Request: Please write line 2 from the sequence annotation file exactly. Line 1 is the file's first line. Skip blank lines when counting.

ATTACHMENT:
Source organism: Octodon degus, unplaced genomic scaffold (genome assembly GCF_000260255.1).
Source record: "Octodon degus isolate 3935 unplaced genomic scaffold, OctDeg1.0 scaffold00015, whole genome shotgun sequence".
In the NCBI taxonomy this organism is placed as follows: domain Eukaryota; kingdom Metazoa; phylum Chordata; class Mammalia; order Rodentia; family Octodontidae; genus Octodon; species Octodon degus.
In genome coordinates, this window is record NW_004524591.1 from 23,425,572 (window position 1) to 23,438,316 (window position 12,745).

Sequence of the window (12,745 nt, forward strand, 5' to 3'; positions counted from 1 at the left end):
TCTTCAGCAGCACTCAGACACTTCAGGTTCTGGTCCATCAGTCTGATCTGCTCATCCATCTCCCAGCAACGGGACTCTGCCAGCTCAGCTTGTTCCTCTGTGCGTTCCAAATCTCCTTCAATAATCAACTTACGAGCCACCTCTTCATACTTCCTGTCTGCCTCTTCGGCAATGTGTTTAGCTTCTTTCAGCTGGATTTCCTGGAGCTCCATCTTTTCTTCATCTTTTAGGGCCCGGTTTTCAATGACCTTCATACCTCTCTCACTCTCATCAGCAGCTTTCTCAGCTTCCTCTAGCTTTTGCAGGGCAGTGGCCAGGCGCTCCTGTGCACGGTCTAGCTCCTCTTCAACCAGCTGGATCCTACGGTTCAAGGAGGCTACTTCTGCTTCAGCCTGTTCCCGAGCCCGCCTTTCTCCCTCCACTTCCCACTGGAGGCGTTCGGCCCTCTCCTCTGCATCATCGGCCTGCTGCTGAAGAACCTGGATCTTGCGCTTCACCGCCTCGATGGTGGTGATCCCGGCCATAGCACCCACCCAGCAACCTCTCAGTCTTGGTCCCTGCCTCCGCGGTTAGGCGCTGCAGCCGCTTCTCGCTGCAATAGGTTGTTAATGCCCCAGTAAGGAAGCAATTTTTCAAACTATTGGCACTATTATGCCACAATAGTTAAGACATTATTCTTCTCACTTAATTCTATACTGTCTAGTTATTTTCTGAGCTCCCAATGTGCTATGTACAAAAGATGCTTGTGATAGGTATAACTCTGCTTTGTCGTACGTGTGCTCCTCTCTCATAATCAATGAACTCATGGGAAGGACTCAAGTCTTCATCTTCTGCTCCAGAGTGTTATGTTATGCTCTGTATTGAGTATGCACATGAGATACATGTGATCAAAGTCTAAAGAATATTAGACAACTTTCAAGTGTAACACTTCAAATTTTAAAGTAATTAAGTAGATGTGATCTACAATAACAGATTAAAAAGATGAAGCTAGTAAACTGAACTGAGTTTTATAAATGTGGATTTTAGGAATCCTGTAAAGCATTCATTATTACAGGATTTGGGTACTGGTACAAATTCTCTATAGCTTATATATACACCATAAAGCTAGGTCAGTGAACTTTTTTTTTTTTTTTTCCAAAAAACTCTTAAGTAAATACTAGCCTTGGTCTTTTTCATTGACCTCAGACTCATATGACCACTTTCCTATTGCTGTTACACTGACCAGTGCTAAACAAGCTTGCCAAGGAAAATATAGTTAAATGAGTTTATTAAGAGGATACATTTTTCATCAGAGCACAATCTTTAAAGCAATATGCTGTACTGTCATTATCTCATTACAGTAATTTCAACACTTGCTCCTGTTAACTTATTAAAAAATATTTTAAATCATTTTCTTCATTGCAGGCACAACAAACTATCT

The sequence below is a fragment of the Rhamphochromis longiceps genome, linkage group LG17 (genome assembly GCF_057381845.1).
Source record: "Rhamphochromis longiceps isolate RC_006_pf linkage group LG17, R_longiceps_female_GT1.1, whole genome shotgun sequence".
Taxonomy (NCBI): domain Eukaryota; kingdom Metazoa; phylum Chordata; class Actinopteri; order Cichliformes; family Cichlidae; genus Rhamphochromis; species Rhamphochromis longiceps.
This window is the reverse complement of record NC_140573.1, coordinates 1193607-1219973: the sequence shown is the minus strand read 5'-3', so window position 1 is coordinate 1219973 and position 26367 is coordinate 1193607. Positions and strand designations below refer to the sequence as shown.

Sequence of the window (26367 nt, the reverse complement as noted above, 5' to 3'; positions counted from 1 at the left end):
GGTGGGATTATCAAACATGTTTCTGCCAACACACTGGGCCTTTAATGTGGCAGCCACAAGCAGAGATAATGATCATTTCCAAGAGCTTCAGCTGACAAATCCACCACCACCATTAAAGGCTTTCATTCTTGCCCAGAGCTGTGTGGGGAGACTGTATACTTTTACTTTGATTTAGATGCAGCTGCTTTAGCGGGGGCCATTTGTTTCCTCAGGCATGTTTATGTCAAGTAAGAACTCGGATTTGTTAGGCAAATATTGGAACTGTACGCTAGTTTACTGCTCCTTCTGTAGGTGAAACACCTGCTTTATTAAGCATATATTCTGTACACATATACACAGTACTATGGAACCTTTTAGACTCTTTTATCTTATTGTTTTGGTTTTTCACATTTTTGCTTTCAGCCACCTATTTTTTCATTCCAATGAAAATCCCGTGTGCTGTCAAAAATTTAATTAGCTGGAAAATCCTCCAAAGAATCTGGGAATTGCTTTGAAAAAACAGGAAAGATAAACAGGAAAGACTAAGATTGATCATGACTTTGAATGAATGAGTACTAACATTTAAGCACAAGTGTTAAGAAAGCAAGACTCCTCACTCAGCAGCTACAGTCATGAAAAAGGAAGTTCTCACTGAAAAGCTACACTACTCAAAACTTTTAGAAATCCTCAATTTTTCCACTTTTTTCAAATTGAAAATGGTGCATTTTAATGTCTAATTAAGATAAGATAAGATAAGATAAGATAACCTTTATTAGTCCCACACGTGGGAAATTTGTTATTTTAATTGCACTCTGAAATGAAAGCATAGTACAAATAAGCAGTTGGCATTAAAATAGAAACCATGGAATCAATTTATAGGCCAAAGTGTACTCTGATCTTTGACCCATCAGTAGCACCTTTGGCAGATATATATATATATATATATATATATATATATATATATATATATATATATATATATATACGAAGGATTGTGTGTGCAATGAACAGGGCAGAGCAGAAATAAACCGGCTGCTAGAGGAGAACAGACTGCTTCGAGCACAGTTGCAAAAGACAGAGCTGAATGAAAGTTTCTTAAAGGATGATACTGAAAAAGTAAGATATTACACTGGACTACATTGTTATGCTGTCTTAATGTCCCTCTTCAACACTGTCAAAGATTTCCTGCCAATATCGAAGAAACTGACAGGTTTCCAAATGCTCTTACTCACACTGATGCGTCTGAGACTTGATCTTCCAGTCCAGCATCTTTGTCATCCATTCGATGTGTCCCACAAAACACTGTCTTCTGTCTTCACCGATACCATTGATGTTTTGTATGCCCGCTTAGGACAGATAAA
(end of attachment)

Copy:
Source record: "Octodon degus isolate 3935 unplaced genomic scaffold, OctDeg1.0 scaffold00015, whole genome shotgun sequence".